Sunday, September 1, 2013

Thoughts on Why Leaders Lie

I just finished reading John Mearsheimer's Why Leaders Lie: The Truth About Lying in International Politics.  It's a short easy read providing a taxonomy of the kinds of lies leaders tell and their possible consequences.  Two things struck me.

First, nothing encourages lying like war.  Since war is a matter of survival, successful prosecution of war is a moral imperative that overrules prohibitions against lying.  Plus, the government takes risks and has consequential screwups in war more often than in any other venture.  There are fewer penalties for lying in war and much more to lie about.

Second, lying has bad consequences for democracies.

  • It impairs the ability of voters to act on their interests at the ballot box.  Informed choices are impossible without good information.
  • It impairs the ability of government itself to function as agencies learn to distrust each other.  Everyone has to devote extra resources to verification and they won't always get it right, either missing a lie or assuming something true is false.  As with voters informed decisions requires good information.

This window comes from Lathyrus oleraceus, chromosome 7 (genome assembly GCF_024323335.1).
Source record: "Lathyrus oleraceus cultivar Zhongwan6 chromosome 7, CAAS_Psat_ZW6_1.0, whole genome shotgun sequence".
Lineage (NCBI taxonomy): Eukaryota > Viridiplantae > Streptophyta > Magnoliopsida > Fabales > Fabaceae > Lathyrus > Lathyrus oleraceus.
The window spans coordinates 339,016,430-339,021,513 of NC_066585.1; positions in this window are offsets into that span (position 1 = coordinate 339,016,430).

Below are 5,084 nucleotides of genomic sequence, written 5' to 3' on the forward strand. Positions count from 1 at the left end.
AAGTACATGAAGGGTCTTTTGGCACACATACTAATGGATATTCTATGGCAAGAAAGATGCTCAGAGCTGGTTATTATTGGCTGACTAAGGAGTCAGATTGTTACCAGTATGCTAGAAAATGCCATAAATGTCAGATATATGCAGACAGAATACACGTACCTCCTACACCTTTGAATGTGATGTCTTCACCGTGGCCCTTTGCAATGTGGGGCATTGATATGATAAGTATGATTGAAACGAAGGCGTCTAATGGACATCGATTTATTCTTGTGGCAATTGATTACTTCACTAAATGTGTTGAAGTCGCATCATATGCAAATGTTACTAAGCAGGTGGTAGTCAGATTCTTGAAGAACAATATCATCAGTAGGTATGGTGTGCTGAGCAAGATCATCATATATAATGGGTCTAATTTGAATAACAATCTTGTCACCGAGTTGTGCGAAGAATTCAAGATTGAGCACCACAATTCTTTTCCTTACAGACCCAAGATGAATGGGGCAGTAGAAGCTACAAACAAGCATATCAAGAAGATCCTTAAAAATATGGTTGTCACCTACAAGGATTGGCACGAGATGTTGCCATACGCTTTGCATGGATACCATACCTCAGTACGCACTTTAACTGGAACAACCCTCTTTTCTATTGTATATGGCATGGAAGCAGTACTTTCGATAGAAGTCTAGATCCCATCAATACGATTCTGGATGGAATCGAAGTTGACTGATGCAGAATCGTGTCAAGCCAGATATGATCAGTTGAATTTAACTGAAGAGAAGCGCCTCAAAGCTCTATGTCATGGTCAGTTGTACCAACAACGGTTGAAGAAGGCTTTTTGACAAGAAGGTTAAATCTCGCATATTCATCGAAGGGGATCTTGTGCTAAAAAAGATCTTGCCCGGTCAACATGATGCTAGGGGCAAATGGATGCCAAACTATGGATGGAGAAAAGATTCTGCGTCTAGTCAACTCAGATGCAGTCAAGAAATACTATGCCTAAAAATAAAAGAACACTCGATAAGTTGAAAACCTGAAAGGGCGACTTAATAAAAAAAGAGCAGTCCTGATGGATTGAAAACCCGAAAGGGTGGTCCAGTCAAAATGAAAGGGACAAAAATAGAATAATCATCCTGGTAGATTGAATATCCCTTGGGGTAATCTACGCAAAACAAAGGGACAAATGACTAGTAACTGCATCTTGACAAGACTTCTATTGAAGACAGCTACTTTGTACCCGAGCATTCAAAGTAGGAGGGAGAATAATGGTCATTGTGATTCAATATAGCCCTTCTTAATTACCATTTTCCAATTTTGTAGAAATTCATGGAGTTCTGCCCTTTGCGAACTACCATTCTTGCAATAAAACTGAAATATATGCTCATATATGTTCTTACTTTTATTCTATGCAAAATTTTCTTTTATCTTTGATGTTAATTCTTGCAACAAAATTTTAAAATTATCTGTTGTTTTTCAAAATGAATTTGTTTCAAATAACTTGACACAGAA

• Lying undermines the rule of law.  When it becomes commonplace it's hard to hold anyone accountable, the excuse that "so-and-so got away with it so why shouldn't I" looms larger and larger.  Plus, frictional costs weigh down the system.  IL governor George Ryan banned the death penalty not because it was wrong but because lying was so prevalent in prosecutions that it could not be fairly applied.
  • Finally, it breeds cynicism in the public and dissolves respect for democracy.  A nation with a cultural of lying is vulnerable to authoritarianism.

Putting those two ideas together you have to wonder, what happens to a democracy that embraces permanent war?

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